Appointments

May 8, 2008

The School of Oriental and African Studies, University of London, has appointed Nirmala Rao its vice-principal (learning and teaching). She will join SOAS in August from Goldsmiths, University of London, where she has spent the past 14 years and has been pro-warden (academic) since 2005. Professor Rao took her first degree in economics (hons) from Delhi University in 1979, and subsequently received her MA and MPhil from Jawaharlal Nehru University, New Delhi. SOAS is also celebrating the fact that John Anthony Allan has been named the 2008 Stockholm Water Prize Laureate. The award recognises Professor Allan's "unique, pioneering and long-lasting work in education and raising the awareness internationally of interdisciplinary relationships between agricultural production, water use, economies and political processes". In 1993 he introduced the concept of "virtual water" to account for the water that is embedded in the production of foods and industrial products. He will receive $150,000 (£75,000) in a ceremony in August.

Anna Sfard, chair of mathematics education at the Institute of Education, has been awarded the Hans Freudenthal Medal for 2007. The medal, awarded by the International Commission on Mathematical Instruction, is in recognition of outstanding achievement in mathematics education research. Professor Sfard, who also has a post at the University of Haifa, Israel, was recognised for her work focusing on "objectification and discourse in mathematics education".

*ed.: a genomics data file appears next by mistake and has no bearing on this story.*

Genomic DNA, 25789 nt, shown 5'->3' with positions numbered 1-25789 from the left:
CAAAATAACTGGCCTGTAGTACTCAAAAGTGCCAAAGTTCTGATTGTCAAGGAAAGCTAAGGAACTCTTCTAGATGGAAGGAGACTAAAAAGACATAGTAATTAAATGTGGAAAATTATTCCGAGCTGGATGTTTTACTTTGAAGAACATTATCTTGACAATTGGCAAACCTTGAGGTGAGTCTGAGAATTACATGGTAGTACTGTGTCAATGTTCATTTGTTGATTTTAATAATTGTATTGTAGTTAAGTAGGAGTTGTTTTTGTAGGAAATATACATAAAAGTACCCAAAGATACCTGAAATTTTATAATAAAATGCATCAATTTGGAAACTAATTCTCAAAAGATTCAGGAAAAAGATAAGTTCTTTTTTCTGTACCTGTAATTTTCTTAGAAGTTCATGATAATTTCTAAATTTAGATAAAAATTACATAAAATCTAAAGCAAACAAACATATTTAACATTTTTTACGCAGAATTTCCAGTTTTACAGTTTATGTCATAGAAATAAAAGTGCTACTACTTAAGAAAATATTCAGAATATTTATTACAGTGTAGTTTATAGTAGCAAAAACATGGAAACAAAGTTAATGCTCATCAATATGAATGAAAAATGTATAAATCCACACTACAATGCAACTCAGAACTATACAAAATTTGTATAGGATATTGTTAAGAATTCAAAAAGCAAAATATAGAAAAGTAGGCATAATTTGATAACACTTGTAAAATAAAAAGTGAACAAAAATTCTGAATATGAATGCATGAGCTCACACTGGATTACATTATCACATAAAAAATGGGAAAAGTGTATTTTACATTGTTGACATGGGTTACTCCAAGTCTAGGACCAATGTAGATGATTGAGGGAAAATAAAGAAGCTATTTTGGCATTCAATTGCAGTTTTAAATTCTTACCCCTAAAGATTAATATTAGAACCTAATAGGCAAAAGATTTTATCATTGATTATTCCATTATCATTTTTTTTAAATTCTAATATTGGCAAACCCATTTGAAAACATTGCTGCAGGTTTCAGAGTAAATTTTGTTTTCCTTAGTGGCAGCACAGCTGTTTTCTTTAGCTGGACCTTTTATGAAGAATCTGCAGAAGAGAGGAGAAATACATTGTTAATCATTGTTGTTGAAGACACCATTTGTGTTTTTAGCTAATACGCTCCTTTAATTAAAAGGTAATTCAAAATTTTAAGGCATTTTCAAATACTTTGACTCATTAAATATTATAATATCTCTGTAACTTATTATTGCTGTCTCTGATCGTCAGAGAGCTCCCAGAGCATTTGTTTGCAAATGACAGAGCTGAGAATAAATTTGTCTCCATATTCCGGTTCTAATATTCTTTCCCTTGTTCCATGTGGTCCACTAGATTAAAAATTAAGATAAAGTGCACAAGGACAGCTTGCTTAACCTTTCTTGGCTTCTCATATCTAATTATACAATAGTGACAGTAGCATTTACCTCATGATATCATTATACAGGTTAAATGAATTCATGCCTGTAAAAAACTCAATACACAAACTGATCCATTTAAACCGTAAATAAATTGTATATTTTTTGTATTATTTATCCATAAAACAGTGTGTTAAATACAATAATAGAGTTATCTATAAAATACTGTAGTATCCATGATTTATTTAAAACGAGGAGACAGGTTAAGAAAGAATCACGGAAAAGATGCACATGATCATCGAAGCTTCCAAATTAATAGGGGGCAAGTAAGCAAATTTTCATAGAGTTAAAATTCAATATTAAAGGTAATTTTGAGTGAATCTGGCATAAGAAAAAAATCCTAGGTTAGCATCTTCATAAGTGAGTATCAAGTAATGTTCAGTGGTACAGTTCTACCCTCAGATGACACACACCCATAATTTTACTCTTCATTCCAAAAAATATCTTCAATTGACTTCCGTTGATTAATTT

The world's first reader in green economics has been appointed at the University of Wales Institute, Cardiff. The job has gone to Molly Scott Cato, a senior lecturer in social economy from the institute's School of Management and director of the Wales Institute for Research into Co-operatives. She is also economics speaker for the Green Party and active in environmental issues in her home town of Stroud. Green economics looks at the interaction between the economy, the environment and social justice. "Green economics would argue that almost everything that conventional economics says is wrong," she said. "It is a very efficient system for generating profit but not good at protecting the interests of the planet or the most vulnerable people within the economy."